The one thing that I have learned over the past 10 years is, the reason why you get hurt, or perceive someone to have hurt you, is simply because the other party did not meet your expectations. Here’s an example. If you always expect your best friend to support you and be there when you need them, the moment they aren’t there for you, your perception may be that they don’t care. You feel disappointed, hurt, and resentful. It is very easy to blame the other person and point out how they hurt your feelings and made you feel unloved; the harder stance is to take a look at yourself and own the fact that they simply failed to meet your expectations.
The common sense answer to address someone failing to meet your expectations is to not have expectations at all. Unfortunately this strategy is fantasy, since to a certain extent, everyone has expectations. When you start a business or begin working for a company, your expectation is to succeed and do well, otherwise why would you even start? The same goes for when you play a competitive game; you want to win. Expectations are a part of life, and the more you can understand that the way you frame your experiences and choose to accept what happens, ultimately determines whether you fall into a pit of despair or a whole world of hurt.
My past strategy was to not expect anything from others and essentially do things for myself. That way if something didn’t happen according to my plan, I was the only one to blame. However, this strategy, although extremely effective, is also very isolating. I was reluctant to ask others for help because my ego didn’t want to be disappointed and I didn’t want to deal with the uncomfortable feeling of confronting my friend, family member, or loved one. The fallacy of this protective strategy, is that it prevented me from allowing another person to be there for me, because I didn’t allow for any space to be supported or assisted.
The strategy that I have adopted over the past few years is to have expectations, but to also be open to any surprises that may arise. I haven’t given up on expectations, but I do have a built-in clause to be open to potential modifications of my expectations. For example, if I know that I have an expected timeline for a project to be completed, and it doesn’t happen as I expected, I conditioned myself to stay open as best as I can, to understand why the timeline wasn’t achieved. I found that complaining doesn’t solve anything, although sometimes it does feel good to express and gripe. Being flexible to the timing and outcome, can bring unexpected gifts or insights that I wouldn’t have had if I didn’t stay open.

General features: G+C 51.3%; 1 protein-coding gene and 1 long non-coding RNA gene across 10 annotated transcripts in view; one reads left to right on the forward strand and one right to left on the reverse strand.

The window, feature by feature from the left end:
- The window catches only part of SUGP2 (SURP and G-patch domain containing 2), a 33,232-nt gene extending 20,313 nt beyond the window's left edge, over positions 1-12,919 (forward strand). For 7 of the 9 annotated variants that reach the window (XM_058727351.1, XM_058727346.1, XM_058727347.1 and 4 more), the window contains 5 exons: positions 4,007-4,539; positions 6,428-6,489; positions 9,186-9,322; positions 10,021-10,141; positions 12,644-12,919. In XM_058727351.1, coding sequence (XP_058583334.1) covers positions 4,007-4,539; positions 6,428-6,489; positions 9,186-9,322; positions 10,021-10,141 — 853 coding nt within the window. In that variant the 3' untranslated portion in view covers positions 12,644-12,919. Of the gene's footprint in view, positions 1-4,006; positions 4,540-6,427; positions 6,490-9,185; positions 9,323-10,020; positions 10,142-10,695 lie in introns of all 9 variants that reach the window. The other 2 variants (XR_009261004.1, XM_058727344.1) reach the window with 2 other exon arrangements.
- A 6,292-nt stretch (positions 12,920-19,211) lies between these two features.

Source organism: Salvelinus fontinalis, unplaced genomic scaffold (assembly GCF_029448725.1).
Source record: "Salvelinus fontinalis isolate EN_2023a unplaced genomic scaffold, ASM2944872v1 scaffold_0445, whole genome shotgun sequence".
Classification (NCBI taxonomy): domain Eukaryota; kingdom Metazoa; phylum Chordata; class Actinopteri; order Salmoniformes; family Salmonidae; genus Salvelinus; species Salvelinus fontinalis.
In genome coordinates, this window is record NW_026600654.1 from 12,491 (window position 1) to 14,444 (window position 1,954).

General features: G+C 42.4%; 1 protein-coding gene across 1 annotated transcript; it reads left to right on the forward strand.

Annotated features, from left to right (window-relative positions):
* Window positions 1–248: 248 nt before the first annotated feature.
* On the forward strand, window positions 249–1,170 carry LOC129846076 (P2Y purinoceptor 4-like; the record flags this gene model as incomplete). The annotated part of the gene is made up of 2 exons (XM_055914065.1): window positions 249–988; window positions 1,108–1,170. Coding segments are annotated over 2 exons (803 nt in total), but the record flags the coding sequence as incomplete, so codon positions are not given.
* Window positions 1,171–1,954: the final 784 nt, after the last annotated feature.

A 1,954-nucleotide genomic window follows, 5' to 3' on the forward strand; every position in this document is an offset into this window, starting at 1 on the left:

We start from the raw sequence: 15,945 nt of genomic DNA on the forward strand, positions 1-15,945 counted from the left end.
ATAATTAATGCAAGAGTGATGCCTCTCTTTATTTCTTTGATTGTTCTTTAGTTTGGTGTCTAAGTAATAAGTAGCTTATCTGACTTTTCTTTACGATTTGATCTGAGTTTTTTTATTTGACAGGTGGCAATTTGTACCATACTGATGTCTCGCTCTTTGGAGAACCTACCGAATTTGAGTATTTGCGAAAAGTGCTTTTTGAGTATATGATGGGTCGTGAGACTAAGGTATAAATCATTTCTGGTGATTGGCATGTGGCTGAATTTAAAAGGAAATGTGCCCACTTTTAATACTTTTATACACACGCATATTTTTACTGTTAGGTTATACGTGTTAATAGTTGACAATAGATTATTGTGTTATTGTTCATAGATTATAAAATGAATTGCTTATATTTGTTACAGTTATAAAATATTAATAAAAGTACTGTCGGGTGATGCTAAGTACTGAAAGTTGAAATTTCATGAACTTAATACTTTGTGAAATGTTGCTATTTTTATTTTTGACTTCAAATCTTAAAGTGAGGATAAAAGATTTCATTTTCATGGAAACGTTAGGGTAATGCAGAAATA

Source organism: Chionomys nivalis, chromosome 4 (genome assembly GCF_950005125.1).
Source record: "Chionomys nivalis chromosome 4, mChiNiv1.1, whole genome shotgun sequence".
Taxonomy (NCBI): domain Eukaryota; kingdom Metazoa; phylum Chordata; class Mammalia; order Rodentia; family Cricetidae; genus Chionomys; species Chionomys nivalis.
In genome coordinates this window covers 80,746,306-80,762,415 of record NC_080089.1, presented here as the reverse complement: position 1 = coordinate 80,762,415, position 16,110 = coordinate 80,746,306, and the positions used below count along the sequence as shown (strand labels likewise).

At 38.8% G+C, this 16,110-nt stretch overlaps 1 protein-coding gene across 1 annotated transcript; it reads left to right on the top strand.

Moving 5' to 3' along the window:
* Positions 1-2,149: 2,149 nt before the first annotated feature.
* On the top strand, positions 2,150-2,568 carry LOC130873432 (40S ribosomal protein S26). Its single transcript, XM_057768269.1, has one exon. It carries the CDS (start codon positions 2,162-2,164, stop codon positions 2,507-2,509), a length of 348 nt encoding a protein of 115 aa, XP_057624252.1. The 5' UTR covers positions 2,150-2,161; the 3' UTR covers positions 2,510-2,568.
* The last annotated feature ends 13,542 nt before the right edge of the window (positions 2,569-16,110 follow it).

The other strategy I have learned, is to recognize that there are benefits to my expectations not being met. This takes practice, just like the other strategy. Who wants to see the benefits of an unmet expectations, such as not receiving a job promotion, a delay in a loved one’s arrival from a trip, or a project you invested substantial money in, not panning out. If any of those experiences happened in your life, I bet you were thinking that there are NO benefits. However, if you begin making a list, writing out the benefits of those unmet expectations, at a certain point, whether it be 15 or 50 benefits, you will feel less charged and you could possibly feel the disappointment dissipating. Until you have found the equal amount of benefits that match your disappointment, you will still be upset, instead of recognizing that it was just an experience.
I do my best to deal with my disappointments from unmet expectations, but I am still human. When I do lose my cool and get upset, I allow myself to emote for a bit and then I do my list to see all the benefits of the experience. I also reflect on the role I played in the experience and take ownership of any actions or non-actions on my part. I recognize that every experience with another person is shared 50/50, and by taking responsibility for my part frees me up, even if it takes a while for my emotions to settle and dissipate. You have the power to choose to stay in anger and resentment, or surrender and accept.